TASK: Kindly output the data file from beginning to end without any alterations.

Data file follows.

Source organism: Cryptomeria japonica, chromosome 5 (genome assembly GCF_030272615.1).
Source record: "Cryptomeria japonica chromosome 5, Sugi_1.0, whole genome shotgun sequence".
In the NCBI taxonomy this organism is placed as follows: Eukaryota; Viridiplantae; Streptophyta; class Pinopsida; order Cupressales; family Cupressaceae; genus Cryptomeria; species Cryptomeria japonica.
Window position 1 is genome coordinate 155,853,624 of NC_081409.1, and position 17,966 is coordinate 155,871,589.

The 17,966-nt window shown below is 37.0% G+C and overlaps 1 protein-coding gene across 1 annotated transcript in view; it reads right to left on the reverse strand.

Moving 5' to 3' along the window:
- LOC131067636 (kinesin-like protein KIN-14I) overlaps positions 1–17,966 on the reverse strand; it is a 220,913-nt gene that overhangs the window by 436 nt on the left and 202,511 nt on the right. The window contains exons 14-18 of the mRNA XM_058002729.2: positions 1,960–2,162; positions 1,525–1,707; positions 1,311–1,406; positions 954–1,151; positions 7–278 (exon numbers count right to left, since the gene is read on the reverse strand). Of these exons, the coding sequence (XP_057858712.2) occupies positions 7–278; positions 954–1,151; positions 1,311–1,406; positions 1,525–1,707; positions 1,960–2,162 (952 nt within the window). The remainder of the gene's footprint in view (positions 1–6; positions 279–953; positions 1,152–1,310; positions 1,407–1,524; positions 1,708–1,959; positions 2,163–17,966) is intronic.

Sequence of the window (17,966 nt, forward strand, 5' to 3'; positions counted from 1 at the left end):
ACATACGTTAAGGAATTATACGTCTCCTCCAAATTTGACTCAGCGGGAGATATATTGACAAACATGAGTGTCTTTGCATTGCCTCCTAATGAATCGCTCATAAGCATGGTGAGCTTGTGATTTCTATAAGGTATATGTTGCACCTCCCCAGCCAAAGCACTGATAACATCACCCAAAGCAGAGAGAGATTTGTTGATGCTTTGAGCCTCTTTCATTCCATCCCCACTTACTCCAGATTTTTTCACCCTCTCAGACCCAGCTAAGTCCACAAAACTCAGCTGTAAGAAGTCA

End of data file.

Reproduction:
Source organism: Cryptomeria japonica, chromosome 5 (genome assembly GCF_030272615.1).
Source record: "Cryptomeria japonica chromosome 5, Sugi_1.0, whole genome shotgun sequence".
In the NCBI taxonomy this organism is placed as follows: Eukaryota; Viridiplantae; Streptophyta; class Pinopsida; order Cupressales; family Cupressaceae; genus Cryptomeria; species Cryptomeria japonica.
Window position 1 is genome coordinate 155,853,624 of NC_081409.1, and position 17,966 is coordinate 155,871,589.

The 17,966-nt window shown below is 37.0% G+C and overlaps 1 protein-coding gene across 1 annotated transcript in view; it reads right to left on the reverse strand.

Moving 5' to 3' along the window:
- LOC131067636 (kinesin-like protein KIN-14I) overlaps positions 1–17,966 on the reverse strand; it is a 220,913-nt gene that overhangs the window by 436 nt on the left and 202,511 nt on the right. The window contains exons 14-18 of the mRNA XM_058002729.2: positions 1,960–2,162; positions 1,525–1,707; positions 1,311–1,406; positions 954–1,151; positions 7–278 (exon numbers count right to left, since the gene is read on the reverse strand). Of these exons, the coding sequence (XP_057858712.2) occupies positions 7–278; positions 954–1,151; positions 1,311–1,406; positions 1,525–1,707; positions 1,960–2,162 (952 nt within the window). The remainder of the gene's footprint in view (positions 1–6; positions 279–953; positions 1,152–1,310; positions 1,407–1,524; positions 1,708–1,959; positions 2,163–17,966) is intronic.

Sequence of the window (17,966 nt, forward strand, 5' to 3'; positions counted from 1 at the left end):
ACATACGTTAAGGAATTATACGTCTCCTCCAAATTTGACTCAGCGGGAGATATATTGACAAACATGAGTGTCTTTGCATTGCCTCCTAATGAATCGCTCATAAGCATGGTGAGCTTGTGATTTCTATAAGGTATATGTTGCACCTCCCCAGCCAAAGCACTGATAACATCACCCAAAGCAGAGAGAGATTTGTTGATGCTTTGAGCCTCTTTCATTCCATCCCCACTTACTCCAGATTTTTTCACCCTCTCAGACCCAGCTAAGTCCACAAAACTCAGCTGTAAGAAGTCA